In fact, that description sums up the dining experience at Dorian so astutely that we won’t bother expanding…

…only joking. This vision has been realised and recognised, earning the restaurant a Michelin star in the 2024 Michelin Guide for UK and Ireland a few months back. Offering even more motivation for the team at Dorian, it has become the place for chefs to have a celebratory meal; pretty much every famous face from the culinary world – both in London and further afield – has been there in recent months, if our Instagram feed is to be believed. Which, it is; there’s photographic evidence of it happening.

Indeed, it’s a place that boasts the buzz of a neighbourhood brasserie, but also one that excels in celebrating a single, premium ingredient via the singular technique of charcoal grilling.

Now, grilling over flames has become so ubiquitous across London in recent years that the smoke in our eyes has rather blinded us to the fact that quite a lot of chefs in the city aren’t actually very good at it. We’ve had enough overcooked whole turbot and ice cold but acridly smoked steak to say that with some confidence.

Not so at Dorian, where head chef Max Coen – who has previous at London heavyweight Ikoyi and three-Michelin-starred Frantzén in Stockholm – is a master of the binchotan. 

The menu, stylistically speaking, follows a form very much popularised by Brat, of an A4 longlist of brusque menu descriptors focusing on just one or two ingredients and a hefty price tag that should perhaps be diverted to a copywriter. See; caviar rosti (£35), green asparagus, nettle and yolk (£21), pork chop £44 all the way up to bone in rib-eye (£165, for 2 or 3 people to share).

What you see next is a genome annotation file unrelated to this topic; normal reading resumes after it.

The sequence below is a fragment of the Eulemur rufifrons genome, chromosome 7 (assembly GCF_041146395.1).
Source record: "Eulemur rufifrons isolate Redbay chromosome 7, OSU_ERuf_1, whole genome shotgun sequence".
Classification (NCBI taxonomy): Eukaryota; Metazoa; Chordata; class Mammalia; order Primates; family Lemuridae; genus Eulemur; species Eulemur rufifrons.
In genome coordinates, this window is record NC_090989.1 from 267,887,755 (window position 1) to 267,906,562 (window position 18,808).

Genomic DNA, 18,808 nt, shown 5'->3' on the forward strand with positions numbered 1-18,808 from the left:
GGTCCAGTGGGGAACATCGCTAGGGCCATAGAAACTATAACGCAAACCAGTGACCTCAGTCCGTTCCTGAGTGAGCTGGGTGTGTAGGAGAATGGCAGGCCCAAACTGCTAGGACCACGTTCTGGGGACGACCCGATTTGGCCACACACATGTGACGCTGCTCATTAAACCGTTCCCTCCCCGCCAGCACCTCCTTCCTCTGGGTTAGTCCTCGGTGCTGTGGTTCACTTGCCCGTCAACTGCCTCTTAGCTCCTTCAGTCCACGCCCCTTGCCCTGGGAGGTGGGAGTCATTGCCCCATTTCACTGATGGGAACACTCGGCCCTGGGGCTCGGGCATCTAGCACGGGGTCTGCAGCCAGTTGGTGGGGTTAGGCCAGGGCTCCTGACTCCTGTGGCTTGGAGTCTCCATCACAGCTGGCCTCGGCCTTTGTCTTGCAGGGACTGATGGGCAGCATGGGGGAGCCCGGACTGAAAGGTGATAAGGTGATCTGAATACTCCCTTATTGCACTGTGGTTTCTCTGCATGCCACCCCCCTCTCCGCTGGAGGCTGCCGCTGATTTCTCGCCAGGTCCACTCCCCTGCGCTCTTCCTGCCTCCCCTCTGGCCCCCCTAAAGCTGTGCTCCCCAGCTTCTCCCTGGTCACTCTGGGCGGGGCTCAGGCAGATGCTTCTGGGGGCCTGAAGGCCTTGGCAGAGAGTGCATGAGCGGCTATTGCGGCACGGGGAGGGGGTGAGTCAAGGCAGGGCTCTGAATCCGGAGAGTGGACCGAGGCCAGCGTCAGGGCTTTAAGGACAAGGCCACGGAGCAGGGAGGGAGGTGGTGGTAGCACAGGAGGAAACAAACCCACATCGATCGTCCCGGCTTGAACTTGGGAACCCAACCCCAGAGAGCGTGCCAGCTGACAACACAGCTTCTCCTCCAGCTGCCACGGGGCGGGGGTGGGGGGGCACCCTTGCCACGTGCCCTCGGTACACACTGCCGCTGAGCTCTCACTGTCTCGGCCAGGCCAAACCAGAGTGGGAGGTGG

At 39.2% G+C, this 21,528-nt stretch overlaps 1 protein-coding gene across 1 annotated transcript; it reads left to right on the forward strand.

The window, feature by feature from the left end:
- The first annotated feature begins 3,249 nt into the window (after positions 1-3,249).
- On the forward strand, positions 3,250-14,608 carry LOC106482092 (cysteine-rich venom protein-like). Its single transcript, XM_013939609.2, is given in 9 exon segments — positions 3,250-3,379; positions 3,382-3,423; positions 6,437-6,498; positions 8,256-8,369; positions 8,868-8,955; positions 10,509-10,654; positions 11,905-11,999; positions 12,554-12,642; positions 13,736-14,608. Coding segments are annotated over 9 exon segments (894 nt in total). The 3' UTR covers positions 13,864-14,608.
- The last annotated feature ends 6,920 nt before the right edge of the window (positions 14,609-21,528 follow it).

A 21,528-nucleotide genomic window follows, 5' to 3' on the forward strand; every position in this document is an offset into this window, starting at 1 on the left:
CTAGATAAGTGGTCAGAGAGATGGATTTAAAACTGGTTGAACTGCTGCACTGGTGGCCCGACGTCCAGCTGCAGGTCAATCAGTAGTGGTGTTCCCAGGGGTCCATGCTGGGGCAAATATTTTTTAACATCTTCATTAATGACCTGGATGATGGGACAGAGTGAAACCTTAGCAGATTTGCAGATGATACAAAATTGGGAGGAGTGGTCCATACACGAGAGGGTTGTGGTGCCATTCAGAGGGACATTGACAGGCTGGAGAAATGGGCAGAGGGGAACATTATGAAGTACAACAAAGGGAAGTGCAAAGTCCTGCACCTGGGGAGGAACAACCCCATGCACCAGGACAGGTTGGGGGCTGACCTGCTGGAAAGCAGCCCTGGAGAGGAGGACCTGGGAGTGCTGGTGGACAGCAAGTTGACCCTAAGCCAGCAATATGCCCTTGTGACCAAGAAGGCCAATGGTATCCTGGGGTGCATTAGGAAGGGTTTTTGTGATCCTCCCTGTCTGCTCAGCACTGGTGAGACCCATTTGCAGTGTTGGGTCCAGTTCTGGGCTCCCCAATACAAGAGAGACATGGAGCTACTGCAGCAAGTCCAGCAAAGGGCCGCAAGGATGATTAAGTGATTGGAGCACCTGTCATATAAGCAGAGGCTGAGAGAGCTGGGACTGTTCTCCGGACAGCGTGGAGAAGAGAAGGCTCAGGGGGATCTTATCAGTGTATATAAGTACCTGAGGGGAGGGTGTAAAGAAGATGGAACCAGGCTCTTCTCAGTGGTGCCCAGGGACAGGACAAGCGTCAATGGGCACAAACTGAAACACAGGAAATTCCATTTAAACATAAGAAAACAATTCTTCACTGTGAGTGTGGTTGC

That rib-eye (a cross breed of Holstein Dairy cow x Japanese Black Beef cow, reared in North Yorkshire), to be fair, is a masterful piece of work, 50mm thick and arriving with a pronounced crust, an inch layer of buttery yellow, grassy fat, and flesh that is wall-to-wall blushing pink (those chefs on the neighbouring table will be saying “cuisson” and “soigne” with irritating, increasing regularity). A T-bone big enough to wave around Flinstone-style is included for gnawing.

Though not nominally a steak restaurant, Dorian recently ranked as the 27th best in the world in the World’s Best Steak Restaurants list for 2024 (fuck me; when will this end?), and it feels richly, warmly deserved. This is one fine steak worthy of a blowout.

Ignore the tagline on the restaurant’s website that Dorian is ‘a bistro for locals’ – this ain’t Royston Vasey, fellas – and grab a seat at the counter to get a view of the chefs (the ones working here) in action. The enormous wall of wine behind you is a reassuring, tempting presence. Be warned; the wines here start at £50 a bottle. As in, that’s the very cheapest you’ll find. There are some that clock in at over £6000. Perhaps Hugo off Succession is ordering some of these off the Waystar company dime (we keep seeing the affable Fisher Stevens in here, having a right old time). 

Anyway, it’s a classy, monochrome room that you’re tempted to play human chess in if you’re not seated at that bar. Even the snacks arrive on some Toon Army striped greaseproof, a bite of creamy uni draped over a bang-in season Jersey Royal nailing that luxury/humble thing that’s everywhere right now.